Last month, after Van Halen dropped A Different Kind of Truth (Interscope) — the rock legends' first album of all new material with original singer David Lee Roth in almost three decades—fans and detractors alike took to the Internet to vote yea or nay on the comeback gigs. But it wasn't just fans checking out the new stuff: the group's two former singers, longtime Roth adversary Sammy Hagar and Boston native Gary Cherone, also weighed in. I tracked them down for their takes on Truth, weeks before Van Halen were due to hit the TD Garden without them.
AGING WITH THE DEVIL "In your 20s, it's the hottest time of your career," says Sammy Hagar of David Lee Roth. "But when you're 50, 60 years old and you still try to be that person, it's impossible."
"He's gotten sillier," a jovial Hagar said of Roth over the phone just before Chickenfoot played The Tonight Show last week. "This new stuff, I'm just watching some of the YouTube things, and I saw the video and I'm just goin', 'Geez . . . okay, I dunno.' I guess whenever you're young, in your 20s, it's the hottest time of your career. You're physically strong, you got it all together, and you want it bad, and you become something that works, and it helps you get to where you want to be — and that's all good. But when you're 50, 60 years old and you still try to be that person, it's impossible."
Roth was long the archetype for the sun-bleached, spandex-clad California beach boy frontman, strutting about like a new wave Mick Jagger throughout the '80s, doing high-flying splits off Alex Van Halen's drum riser, and influencing a stream of second-rate imitators. These days, he's taken to a more vaudeville-style act, complete with a headset and a slide area onstage to shimmy on centered between guitarist Eddie Van Halen and his bass-playing son, Wolfgang.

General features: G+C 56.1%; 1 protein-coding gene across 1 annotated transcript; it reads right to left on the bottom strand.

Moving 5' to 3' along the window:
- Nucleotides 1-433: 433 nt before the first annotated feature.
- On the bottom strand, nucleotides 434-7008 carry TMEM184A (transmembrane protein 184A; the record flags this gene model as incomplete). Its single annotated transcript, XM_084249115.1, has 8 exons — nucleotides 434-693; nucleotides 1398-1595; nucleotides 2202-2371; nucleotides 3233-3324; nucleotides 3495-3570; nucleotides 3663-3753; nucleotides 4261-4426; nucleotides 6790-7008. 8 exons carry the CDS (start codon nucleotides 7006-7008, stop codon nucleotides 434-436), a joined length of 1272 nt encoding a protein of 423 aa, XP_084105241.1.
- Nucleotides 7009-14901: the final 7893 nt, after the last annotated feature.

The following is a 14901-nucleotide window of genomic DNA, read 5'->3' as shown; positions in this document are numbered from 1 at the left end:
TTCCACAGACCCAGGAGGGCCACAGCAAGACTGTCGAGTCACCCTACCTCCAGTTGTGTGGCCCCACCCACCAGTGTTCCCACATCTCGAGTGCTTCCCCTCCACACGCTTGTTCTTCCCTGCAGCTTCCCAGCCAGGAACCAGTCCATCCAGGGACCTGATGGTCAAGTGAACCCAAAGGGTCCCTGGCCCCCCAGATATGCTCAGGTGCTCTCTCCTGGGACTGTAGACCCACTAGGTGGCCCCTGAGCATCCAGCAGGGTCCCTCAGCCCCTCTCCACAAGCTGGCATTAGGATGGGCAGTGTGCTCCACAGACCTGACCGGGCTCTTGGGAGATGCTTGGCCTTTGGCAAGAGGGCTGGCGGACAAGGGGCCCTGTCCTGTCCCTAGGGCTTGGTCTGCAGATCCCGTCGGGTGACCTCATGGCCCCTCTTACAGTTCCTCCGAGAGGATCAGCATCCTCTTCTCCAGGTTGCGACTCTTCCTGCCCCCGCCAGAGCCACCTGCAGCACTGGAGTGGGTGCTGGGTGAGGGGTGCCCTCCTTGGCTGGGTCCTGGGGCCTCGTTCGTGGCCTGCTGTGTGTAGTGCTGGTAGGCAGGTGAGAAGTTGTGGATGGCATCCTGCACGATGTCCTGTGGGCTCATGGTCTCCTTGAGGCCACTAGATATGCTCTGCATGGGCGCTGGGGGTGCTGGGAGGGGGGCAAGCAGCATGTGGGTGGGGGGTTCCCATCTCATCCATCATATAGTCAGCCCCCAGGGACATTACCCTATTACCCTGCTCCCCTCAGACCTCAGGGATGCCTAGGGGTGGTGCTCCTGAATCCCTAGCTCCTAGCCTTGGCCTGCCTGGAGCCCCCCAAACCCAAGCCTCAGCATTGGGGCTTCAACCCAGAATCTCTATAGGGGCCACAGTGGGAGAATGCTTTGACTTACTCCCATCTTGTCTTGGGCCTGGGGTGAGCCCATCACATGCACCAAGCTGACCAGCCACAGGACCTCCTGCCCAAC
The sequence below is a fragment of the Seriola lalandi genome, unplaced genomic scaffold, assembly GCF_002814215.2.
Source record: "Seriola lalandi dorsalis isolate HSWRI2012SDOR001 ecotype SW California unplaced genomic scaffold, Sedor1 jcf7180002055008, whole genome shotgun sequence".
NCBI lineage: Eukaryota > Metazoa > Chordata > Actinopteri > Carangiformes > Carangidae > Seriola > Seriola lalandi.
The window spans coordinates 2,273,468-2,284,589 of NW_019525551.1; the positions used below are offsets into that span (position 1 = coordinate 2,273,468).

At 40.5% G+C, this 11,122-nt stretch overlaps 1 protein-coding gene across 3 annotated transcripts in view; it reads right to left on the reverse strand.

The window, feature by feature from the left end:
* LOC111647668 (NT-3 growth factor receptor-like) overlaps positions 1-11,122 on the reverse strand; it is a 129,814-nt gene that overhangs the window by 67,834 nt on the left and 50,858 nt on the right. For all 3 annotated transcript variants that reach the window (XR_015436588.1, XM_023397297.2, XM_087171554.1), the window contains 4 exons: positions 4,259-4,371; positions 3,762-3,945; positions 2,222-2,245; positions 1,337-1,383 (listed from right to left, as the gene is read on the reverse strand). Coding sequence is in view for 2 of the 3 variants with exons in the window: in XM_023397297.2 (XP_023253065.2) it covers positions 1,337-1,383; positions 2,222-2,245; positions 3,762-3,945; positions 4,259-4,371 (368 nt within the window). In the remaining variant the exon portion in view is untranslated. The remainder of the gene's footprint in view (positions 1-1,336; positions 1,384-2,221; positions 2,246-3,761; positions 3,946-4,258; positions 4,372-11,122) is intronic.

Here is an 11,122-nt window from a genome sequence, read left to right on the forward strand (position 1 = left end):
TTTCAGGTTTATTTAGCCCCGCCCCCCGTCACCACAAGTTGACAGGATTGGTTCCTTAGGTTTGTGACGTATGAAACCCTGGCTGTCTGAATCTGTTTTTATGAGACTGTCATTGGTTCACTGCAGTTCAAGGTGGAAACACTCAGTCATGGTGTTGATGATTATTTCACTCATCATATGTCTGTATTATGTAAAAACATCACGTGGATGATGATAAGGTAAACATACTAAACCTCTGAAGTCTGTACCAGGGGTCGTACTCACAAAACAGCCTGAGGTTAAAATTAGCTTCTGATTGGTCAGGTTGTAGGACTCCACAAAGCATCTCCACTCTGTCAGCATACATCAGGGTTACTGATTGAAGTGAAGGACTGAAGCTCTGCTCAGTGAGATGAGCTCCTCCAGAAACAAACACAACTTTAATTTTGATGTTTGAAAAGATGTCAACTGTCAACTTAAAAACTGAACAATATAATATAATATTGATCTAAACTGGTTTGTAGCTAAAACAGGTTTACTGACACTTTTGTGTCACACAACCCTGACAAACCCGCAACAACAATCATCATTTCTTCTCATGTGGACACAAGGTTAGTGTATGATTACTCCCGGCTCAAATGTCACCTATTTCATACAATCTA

"The stuff that I've seen, the band is on fire," Cherone says while driving through Boston on his way to watch the Celtics game last week. "When [Eddie's] on, he makes it looks effortless. There's a reason he inspired the next generation of rockers. I'm not a big fan of [Roth's] headpiece. I'll give him a nod for trying something new; it looks a little awkward. It's like, you don't reinvent the wheel. You know what it reminds me of? It's a little 'master of ceremonies.' I did a little theater, and it's a little theater for me. Again, he's a showman, he's reinventing himself. He's doing a sort of James Brown soul dancing which is good, I get it, and he can do whatever he wants — he doesn't have to prove anything to anybody."
Coming out of Extreme in 1996, Cherone had the unenviable task of joining the Van Halen soap opera after Hagar had been fired or quit (depending on whom you ask) after 11 years, and in the middle of a much-hyped Roth return for a two-song greatest hits contribution. To many fans, Cherone's three-year stint remains a footnote. But Cherone himself appears to have perspective on that episode in his career as well as on the new disc.